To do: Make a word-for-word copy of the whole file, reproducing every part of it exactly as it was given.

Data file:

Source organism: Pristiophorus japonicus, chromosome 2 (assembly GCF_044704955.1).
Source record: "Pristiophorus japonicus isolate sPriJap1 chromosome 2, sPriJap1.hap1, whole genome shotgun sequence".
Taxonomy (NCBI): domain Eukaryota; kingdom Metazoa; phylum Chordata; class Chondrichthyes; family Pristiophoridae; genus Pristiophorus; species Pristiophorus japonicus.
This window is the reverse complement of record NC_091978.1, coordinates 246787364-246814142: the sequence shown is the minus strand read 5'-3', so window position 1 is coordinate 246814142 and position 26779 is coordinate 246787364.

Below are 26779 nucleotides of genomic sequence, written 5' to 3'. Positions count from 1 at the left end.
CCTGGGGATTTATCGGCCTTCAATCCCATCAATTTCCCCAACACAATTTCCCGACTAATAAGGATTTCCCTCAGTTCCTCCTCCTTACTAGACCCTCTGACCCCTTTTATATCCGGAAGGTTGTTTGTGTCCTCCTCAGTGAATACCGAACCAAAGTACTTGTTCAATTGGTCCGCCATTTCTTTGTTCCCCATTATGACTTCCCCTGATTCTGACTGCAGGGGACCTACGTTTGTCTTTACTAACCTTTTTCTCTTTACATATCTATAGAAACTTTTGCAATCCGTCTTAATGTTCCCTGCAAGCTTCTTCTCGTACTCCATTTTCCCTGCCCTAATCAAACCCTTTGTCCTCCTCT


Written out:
Source organism: Pristiophorus japonicus, chromosome 2 (assembly GCF_044704955.1).
Source record: "Pristiophorus japonicus isolate sPriJap1 chromosome 2, sPriJap1.hap1, whole genome shotgun sequence".
Taxonomy (NCBI): domain Eukaryota; kingdom Metazoa; phylum Chordata; class Chondrichthyes; family Pristiophoridae; genus Pristiophorus; species Pristiophorus japonicus.
This window is the reverse complement of record NC_091978.1, coordinates 246787364-246814142: the sequence shown is the minus strand read 5'-3', so window position 1 is coordinate 246814142 and position 26779 is coordinate 246787364.

Below are 26779 nucleotides of genomic sequence, written 5' to 3'. Positions count from 1 at the left end.
CCTGGGGATTTATCGGCCTTCAATCCCATCAATTTCCCCAACACAATTTCCCGACTAATAAGGATTTCCCTCAGTTCCTCCTCCTTACTAGACCCTCTGACCCCTTTTATATCCGGAAGGTTGTTTGTGTCCTCCTCAGTGAATACCGAACCAAAGTACTTGTTCAATTGGTCCGCCATTTCTTTGTTCCCCATTATGACTTCCCCTGATTCTGACTGCAGGGGACCTACGTTTGTCTTTACTAACCTTTTTCTCTTTACATATCTATAGAAACTTTTGCAATCCGTCTTAATGTTCCCTGCAAGCTTCTTCTCGTACTCCATTTTCCCTGCCCTAATCAAACCCTTTGTCCTCCTCT